I stared levelly at Salazar. "I have never used a cell phone here."

"So how," he said shuffling through a sheath of computer printouts, "are you posting this stuff online?"

I explained that my father manages my website, and that all posts are sent to him through the approved inmate e-mail system, which staff of course monitor.

"You understand it's against policy for inmates to maintain social networking websites."

"I don't maintain it," I said. "My father does."

Salazar curled his lip, unimpressed by my distinction. He tried a different track. He said that even if a probe into my email history confirmed that my father had been acting as a middleman, that I hadn't been running the website myself through an illicit cell phone, the contents of my posts were nonetheless alarming and could be construed by staff as a threat to institution security. "The execs could decide to have you shipped."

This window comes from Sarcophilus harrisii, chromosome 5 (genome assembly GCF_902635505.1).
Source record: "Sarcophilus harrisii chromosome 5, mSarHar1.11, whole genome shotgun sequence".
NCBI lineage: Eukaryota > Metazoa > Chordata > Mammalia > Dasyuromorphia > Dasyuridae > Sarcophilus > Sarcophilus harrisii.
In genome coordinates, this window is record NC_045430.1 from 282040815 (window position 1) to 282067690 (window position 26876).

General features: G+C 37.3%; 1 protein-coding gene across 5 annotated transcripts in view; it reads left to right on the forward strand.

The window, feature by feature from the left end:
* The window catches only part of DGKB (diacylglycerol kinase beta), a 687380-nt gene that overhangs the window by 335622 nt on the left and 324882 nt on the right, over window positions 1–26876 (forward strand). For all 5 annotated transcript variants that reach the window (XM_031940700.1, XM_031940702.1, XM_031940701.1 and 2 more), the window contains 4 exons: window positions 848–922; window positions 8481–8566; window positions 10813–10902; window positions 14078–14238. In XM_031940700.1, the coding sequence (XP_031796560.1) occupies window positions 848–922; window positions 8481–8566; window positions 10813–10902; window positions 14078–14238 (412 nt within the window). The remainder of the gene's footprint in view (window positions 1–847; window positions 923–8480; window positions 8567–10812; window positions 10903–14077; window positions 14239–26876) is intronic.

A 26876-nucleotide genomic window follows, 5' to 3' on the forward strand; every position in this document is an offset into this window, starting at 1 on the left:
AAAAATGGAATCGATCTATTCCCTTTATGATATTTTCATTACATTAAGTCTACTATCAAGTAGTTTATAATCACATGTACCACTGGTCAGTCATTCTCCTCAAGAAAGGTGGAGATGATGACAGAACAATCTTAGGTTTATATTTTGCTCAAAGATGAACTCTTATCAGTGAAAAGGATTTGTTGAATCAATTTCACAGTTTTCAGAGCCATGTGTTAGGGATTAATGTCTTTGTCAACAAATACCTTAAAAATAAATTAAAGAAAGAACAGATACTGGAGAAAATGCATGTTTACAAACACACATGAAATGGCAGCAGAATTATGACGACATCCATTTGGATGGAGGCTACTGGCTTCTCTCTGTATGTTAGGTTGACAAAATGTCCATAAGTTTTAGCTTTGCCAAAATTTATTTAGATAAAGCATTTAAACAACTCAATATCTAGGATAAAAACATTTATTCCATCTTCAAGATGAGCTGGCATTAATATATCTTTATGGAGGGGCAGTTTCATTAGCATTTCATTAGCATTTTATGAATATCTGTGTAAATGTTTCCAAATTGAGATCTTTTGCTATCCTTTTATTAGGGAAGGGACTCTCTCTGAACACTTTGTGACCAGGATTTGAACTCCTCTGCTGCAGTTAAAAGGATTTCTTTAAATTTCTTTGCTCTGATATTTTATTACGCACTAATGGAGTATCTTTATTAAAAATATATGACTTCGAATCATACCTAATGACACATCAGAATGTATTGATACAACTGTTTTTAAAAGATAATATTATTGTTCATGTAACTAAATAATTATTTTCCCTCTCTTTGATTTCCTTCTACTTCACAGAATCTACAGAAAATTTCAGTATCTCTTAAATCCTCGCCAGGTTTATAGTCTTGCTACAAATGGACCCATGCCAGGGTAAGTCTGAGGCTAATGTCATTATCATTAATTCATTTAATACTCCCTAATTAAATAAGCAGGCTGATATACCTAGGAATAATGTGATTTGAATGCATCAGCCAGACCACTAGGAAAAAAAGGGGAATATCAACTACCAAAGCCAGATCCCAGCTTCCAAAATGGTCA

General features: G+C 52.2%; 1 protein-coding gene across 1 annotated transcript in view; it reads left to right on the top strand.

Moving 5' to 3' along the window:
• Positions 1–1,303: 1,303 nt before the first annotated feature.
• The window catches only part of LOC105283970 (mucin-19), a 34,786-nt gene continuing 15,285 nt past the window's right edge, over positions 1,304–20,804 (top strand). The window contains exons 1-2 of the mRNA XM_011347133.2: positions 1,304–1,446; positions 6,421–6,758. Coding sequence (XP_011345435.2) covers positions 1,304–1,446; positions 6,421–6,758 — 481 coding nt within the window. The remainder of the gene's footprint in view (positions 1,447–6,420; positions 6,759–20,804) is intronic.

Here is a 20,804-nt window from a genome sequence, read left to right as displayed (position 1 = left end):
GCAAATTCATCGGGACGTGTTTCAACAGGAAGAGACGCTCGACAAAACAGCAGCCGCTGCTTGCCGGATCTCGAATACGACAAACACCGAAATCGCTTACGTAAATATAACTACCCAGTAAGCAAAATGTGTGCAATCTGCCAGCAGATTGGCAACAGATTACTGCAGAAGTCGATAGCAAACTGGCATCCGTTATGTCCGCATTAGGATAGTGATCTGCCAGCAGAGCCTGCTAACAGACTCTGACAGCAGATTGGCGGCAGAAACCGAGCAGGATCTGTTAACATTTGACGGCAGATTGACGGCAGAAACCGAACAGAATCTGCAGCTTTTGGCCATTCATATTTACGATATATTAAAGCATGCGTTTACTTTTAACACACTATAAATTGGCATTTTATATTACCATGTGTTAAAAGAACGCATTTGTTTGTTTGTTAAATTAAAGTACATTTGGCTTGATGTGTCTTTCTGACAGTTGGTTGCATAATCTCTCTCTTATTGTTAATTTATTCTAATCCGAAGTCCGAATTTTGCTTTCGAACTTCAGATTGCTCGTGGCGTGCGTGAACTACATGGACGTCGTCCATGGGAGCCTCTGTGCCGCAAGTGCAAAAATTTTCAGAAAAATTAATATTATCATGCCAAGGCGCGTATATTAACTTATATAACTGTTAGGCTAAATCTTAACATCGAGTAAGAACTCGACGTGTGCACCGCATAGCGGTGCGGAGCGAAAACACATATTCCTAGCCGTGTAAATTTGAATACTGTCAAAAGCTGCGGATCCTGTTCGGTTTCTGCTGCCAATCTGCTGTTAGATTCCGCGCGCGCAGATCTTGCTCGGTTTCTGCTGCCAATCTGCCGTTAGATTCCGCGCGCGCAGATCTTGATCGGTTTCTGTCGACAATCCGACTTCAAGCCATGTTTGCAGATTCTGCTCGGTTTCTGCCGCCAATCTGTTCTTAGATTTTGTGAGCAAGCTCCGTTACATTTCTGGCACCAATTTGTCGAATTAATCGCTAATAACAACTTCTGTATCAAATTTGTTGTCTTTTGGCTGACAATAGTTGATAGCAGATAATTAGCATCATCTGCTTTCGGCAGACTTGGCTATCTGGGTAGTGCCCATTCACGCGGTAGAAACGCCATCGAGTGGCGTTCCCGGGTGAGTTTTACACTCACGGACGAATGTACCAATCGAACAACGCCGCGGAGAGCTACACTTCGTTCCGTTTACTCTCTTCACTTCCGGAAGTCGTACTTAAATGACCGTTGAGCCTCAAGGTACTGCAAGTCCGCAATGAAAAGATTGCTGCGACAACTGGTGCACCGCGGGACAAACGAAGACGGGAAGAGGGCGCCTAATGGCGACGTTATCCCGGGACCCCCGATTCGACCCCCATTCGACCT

Before I was escorted to my cell, Salazar asked my why I wrote about prison. I explained it was cathartic, that it gave me an outlet and some small measure of control in an otherwise powerless circumstance. I saw my writing too as a public service; I was helping lift the veil of a major yet mostly invisible aspect of society. Growing somewhat impassioned, I asked Salazar, "Don't you think, sir, that people ought to know what goes on in prison?"

Salazar curled his lip again. "People don't need to know what goes on in here."